The new models will include high-end luxury vehicles.Volvo hopes to sell about 800,000 cars a year in 2020. That ambitious figure is approximately twice what the Chinese-owned automaker sold in 2011.
To achieve that goal, parent company Geely says that it will work hard to make China "a second home" for Volvo. This process will be accelerated when the Swedish automaker obtains the Chinese government's approval to build its first two assembly plants in the country.
"We are going to make huge investments into development and facility construction in China," said Geely Chairman Li Shufu in an interview with Bloomberg. "I believe Volvo will meet its growth target in the world as well as in China."
A big part of the company's expansion plan involves launching no less than ten new models in China by 2020. These will include high-end luxury models that will eventually make their way to many markets all around the world, including the United States.
If everything goes as planned, Volvo's lineup should consist of about 16 models in 2020. This marks a noticeable increase over the six that it currently sells in China.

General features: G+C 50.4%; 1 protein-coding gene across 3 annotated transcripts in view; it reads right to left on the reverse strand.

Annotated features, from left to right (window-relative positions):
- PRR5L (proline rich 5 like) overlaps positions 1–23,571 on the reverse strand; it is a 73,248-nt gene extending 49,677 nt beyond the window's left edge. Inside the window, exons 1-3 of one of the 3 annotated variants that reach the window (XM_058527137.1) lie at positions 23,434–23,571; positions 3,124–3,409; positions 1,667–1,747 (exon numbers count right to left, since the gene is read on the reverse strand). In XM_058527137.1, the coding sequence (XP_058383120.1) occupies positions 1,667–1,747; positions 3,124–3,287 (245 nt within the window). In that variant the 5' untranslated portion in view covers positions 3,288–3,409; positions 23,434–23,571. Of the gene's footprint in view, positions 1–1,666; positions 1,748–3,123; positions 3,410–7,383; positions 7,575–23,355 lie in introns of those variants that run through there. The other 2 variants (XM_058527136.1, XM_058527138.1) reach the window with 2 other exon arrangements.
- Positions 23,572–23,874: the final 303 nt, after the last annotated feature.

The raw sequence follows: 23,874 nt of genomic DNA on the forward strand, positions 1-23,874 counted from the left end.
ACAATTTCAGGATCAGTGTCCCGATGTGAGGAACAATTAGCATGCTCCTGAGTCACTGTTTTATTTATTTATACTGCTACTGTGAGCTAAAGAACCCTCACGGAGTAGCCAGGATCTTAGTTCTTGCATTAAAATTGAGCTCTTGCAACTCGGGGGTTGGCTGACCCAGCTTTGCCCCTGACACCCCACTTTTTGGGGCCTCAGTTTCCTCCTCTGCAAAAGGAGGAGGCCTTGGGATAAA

While the future looks bright for Volvo, sister brand Geely is struggling to stay afloat in the ever-crowded Chinese market.
"What I can say is we need to work hard to keep Geely from dying," said Li Shufu.
Many analysts suspect that part of why Geely is investing so much into Volvo is to later borrow technology from its parts bin. This will cut costs all across the board, and it will give Geely a desperately-needed boost in its home market.
This doesn't mean that a Geely-badged Volvo is on its way; the Chinese company plans on keeping its two brands separate.
"We want to have advanced technology from Volvo to improve Geely cars, but we realize we need to keep Geely cars positioned as cars for the masses," said Li Shufu.